The U.S. space agency, NASA, says a decision is close on how to exchange the international space station crew while the U.S. shuttle fleet is grounded.
The moratorium on shuttle flights during the Columbia disaster probe is putting the spotlight on Russian Soyuz rockets to serve the station. NASA head Sean O'Keefe says the 16 nations participating in the space station program are discussing how to staff the outpost through the end of the year in the absence of regular shuttle resupply flights. He told reporters that a decision is imminent on when to replace the current three-man U.S.-Russian crew, and whether to dispatch another team of equal size or to send only two crewmembers to reduce demand on supplies.
"We're looking at all those options and we'll be looking at a conclusion here within a matter of a few days, as a matter of fact, in terms of which preferred direction we want to go," he said.
The current station crew was to be exchanged next month with a three-member replacement crew flown up on the shuttle Atlantis. Columbia's disintegration on February 1 caused NASA to halt shuttle flights temporarily.
The outpost has enough supplies for its crew to survive through the end of June. If shuttles remain grounded, a Russian Soyuz, rocket would have to carry out the crew exchange and bring up new cargo. A Soyuz can carry three people and was the vehicle that flew the first crew to the station in 2000.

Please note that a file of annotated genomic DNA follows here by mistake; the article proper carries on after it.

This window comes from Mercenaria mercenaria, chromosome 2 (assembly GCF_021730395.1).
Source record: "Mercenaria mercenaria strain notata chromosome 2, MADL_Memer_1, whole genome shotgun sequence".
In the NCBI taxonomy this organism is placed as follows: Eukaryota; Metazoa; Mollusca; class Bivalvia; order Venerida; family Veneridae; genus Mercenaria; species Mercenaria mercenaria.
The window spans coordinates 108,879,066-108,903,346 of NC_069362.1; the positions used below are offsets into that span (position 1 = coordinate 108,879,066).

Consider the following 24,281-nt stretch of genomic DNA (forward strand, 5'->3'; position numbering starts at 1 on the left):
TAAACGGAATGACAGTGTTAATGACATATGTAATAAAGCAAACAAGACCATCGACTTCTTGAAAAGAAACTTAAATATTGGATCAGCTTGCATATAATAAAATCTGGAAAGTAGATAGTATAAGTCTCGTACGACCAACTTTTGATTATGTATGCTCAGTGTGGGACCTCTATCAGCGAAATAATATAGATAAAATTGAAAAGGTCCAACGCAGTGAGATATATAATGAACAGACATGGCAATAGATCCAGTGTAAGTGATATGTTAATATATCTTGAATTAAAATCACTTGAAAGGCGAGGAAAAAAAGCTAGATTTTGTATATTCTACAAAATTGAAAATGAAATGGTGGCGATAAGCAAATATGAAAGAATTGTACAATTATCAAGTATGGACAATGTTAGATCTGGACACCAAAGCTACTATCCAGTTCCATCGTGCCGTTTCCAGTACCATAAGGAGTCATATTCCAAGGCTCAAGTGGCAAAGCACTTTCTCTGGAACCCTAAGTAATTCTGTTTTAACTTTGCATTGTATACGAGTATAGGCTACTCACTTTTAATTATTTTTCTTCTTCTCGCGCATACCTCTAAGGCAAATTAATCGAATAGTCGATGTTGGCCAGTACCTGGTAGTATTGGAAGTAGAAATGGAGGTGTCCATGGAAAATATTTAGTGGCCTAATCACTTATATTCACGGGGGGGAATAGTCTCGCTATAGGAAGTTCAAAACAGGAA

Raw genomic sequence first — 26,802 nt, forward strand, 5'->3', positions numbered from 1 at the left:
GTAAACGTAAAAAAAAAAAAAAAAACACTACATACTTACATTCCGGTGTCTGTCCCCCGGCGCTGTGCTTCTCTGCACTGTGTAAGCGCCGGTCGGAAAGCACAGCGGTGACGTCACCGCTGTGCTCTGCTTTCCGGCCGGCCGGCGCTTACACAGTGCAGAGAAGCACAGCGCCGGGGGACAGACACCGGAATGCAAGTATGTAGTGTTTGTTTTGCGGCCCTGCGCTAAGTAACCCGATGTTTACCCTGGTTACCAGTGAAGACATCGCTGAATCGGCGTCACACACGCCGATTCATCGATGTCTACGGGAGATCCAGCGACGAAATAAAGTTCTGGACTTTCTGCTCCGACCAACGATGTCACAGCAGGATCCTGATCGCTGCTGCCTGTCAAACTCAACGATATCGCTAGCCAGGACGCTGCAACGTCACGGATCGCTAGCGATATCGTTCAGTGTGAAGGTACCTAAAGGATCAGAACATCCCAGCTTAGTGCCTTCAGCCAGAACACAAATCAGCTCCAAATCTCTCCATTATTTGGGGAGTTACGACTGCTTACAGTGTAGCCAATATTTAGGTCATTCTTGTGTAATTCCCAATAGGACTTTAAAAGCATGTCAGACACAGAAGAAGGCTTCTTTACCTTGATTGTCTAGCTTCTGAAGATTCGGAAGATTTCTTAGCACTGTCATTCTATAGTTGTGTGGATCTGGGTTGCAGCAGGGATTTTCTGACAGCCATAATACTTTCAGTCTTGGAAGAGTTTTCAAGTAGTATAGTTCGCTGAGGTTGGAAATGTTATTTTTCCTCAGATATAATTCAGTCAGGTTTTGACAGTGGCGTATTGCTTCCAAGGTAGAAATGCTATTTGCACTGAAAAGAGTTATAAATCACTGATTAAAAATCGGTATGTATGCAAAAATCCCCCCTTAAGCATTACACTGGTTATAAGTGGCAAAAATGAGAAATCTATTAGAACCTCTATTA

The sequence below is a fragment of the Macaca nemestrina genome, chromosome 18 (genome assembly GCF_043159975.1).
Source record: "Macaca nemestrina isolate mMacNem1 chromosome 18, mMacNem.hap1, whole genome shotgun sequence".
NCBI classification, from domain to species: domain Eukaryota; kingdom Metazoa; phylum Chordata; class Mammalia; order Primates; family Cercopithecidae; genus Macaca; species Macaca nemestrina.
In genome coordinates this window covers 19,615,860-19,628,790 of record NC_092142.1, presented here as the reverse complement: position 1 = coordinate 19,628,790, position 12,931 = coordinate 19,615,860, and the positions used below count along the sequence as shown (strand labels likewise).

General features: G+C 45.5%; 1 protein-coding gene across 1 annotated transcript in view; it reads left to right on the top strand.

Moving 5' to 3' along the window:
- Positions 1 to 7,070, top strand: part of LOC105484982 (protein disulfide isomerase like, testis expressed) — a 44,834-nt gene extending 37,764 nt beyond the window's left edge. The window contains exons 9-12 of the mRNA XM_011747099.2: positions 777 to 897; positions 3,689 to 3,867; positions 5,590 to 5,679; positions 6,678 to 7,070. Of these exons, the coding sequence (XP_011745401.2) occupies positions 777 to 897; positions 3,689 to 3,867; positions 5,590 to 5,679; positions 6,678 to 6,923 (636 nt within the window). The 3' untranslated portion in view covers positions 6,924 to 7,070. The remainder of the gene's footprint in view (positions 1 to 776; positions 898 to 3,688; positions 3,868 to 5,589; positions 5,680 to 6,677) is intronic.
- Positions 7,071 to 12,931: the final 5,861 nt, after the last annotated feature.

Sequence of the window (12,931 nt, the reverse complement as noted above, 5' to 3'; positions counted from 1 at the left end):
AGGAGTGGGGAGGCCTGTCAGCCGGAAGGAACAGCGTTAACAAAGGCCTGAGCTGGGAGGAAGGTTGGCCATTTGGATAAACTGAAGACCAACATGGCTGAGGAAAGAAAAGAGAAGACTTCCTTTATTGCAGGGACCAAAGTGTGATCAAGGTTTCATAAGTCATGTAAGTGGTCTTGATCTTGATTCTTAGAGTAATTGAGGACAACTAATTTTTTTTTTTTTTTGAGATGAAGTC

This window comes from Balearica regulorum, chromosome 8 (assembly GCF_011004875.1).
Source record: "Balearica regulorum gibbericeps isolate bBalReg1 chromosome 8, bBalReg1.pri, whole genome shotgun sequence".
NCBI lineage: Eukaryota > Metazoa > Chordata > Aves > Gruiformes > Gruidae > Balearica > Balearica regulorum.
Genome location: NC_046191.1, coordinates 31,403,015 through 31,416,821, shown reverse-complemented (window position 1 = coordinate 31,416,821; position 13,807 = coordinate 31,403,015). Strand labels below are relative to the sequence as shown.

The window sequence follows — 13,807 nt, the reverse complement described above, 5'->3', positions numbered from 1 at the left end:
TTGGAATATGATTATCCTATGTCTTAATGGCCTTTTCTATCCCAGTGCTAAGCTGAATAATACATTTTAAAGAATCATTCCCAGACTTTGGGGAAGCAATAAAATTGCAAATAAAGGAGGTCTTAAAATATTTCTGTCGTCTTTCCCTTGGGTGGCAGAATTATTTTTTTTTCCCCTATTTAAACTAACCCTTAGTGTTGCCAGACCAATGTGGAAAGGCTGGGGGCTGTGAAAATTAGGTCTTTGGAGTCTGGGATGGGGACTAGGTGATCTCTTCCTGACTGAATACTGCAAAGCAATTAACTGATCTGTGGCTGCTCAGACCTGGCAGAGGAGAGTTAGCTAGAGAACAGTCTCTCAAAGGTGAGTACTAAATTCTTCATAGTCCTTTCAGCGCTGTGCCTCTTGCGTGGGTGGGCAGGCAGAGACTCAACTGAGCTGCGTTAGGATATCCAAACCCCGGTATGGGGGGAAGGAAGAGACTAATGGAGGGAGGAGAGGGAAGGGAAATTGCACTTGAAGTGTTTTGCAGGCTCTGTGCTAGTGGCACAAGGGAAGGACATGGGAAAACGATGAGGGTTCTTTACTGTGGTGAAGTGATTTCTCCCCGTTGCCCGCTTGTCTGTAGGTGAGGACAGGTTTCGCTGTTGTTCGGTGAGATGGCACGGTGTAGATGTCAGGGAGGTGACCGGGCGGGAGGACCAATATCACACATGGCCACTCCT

A likely time for a station crew swap would be April, when the Russian space agency had planned to send up a new Soyuz to replace the one already attached to the station as an emergency escape vehicle.
A Soyuz seems almost certain to carry out the exchange if it occurs in the next few months. Mr. O'Keefe says shuttles will not fly until the independent investigating board determines the cause of the Columbia accident. Board chairman Harold Gehman said Tuesday that finding will require long and careful analysis because his panel is examining thousands of debris pieces, everything done to Columbia since its last mission last year, and NASA's management, safety, and technical practices.
"There is a ton of work left to be done in this area. We are just at the beginning of this analytical work. We are still receiving information from private citizens and the U.S. government," he said.
If U.S. space shuttles are grounded into next year, the U.S. would continue its dependency on Russian rockets to supply and staff the space station. But a legal constraint exists.
Russian space agency chief Yuri Koptev says he needs money from the United States or the other station partners to finance construction of the extra spacecraft needed for the task. But U.S. law forbids extraordinary payments to the Russian space agency for the station unless Washington confirms that Moscow has not provided Iran with missile or weapons technology in the previous year.
Whether the European, Canadian, and Japanese space agencies fill the Russian space agency's funding gap is undecided. News reports quote the European space agency's top representative in Moscow as saying the question has been discussed.
NASA administrator O'Keefe says he is confident the 16-nation partnership will solve the problem.
"Every member I see and have talked to [is] dedicated to the objectives of the international space station. We will work this together as a partnership maintaining this capability."